A senior politician says he sympathises with parents at a school for disabled children facing hefty budget cuts – despite having never visited it.

Councillor Reuben Thompstone, in charge of Barnet’s schools, said there was “no joy” in removing 25 per cent of Mapledown’s budget for after-school sessions and half-term play schemes described as “vital” by angry parents.

But the Conservative cabinet member said the authority’s “hands were tied” after it received a reduction in its budget from central government.

The authority has been criticised for lowering council tax by one per cent in the build-up to the local elections whilst forcing a school like Mapledown to cope with what parents described as “life-changing cuts”.

The council tax reduction saved the average household just £15 for the year but reduced the council’s revenue by £1.3million.

Councillor Thompstone, who admitted to never having visited Mapledown, defended the council’s decision despite claims from opposition councillors that the move was a political stunt intended to buy votes.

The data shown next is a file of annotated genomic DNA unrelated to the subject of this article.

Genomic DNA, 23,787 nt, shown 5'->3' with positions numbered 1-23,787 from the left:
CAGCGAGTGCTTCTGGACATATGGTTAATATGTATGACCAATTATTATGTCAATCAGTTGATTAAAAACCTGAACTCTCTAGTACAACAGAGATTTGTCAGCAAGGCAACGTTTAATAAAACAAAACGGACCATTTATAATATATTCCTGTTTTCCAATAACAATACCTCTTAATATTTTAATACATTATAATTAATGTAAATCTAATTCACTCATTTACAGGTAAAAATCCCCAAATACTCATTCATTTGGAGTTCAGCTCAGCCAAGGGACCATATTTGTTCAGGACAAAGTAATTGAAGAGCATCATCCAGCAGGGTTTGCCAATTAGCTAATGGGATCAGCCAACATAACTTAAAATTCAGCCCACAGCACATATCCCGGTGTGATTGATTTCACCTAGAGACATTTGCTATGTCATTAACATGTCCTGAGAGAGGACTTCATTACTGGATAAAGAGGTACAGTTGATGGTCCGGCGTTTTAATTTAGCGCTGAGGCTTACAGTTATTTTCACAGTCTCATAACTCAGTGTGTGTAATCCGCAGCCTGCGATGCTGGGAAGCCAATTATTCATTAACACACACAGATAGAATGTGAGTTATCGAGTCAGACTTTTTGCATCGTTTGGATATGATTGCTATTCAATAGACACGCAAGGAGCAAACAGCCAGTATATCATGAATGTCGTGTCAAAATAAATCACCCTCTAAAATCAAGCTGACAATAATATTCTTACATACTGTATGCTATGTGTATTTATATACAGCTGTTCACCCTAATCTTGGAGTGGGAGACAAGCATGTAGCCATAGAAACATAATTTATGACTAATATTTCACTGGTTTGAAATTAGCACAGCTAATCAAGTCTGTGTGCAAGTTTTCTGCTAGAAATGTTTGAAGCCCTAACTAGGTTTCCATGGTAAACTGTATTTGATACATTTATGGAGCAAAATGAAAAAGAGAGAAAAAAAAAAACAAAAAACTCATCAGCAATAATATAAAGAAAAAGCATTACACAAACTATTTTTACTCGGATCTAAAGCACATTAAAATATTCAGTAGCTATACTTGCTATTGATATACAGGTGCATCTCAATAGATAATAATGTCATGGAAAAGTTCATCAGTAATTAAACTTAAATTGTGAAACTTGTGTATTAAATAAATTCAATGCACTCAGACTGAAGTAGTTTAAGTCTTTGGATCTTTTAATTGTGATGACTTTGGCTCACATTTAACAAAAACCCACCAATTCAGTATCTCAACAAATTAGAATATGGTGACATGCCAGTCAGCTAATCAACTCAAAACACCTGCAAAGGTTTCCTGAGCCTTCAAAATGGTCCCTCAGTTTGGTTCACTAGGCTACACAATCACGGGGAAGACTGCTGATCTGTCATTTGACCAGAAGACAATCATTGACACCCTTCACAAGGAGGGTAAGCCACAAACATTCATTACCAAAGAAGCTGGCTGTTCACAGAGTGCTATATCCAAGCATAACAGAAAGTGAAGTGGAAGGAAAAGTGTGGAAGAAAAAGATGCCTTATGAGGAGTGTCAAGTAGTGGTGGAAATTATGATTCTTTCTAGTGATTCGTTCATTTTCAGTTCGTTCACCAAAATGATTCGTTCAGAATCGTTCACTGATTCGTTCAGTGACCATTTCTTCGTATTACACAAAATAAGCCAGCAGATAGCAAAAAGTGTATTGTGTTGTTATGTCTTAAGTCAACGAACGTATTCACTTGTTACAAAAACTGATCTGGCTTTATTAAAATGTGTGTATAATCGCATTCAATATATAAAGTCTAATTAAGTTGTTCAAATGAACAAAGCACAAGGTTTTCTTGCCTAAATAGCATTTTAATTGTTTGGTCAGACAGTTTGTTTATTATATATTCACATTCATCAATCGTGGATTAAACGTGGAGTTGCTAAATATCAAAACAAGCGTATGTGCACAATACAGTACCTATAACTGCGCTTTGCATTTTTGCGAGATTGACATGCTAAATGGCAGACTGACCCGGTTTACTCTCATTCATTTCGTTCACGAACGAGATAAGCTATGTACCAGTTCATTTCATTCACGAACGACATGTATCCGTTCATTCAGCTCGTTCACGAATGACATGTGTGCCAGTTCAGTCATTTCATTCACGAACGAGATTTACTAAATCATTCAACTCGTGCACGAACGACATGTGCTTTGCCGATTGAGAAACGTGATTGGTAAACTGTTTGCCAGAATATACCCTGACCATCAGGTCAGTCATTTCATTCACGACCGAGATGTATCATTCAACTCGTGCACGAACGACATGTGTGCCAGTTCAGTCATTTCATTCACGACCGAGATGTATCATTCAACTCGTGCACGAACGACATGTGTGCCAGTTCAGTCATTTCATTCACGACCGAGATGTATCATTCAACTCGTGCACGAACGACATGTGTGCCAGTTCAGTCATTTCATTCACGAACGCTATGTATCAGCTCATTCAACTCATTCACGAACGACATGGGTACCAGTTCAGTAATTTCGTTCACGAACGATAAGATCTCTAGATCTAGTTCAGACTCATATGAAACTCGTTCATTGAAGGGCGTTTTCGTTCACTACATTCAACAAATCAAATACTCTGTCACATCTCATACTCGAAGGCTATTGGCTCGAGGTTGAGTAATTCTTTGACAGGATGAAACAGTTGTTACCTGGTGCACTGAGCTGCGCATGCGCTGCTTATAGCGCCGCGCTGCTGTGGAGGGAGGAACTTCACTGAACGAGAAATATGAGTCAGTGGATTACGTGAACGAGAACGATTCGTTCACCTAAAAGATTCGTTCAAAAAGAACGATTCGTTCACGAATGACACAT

He said: “It is a very, very squeezed budget and I can understand why the parents are upset.

“Just about everything was being cut by a certain amount – our hands are tied."

The Conservative council has been keen to promote it's reduced council tax rate, despite continuing to slash budgets elsewhere.

But Councillor Thompstone, who has been in post for 12 months, said: "At no point have we boasted about it but the challenge we have got is we are getting less money and we’re having to examine and scrutinise every bit of spending."

Asked why, in that case, the authority took the decision to reduce council tax, he added: “These are austere times and we want to show we are on the side of tax payers. There is no joy in taking money out of these areas but we’re trying to do more with less.

“I would encourage the school to be more creative in some of the ways it raises money."

And asked if he felt he or the council owed the parents of Mapledown an apology, Cllr Thompstone said: “If I was looking for an apology I would be looking at the last Labour government who left us with this debt.”

He added: "I visit schools and meet with front line workers every week. I would love to have been able to visit every school before now, but there are 118 in the borough and Mapledown is certainly on my list to visit."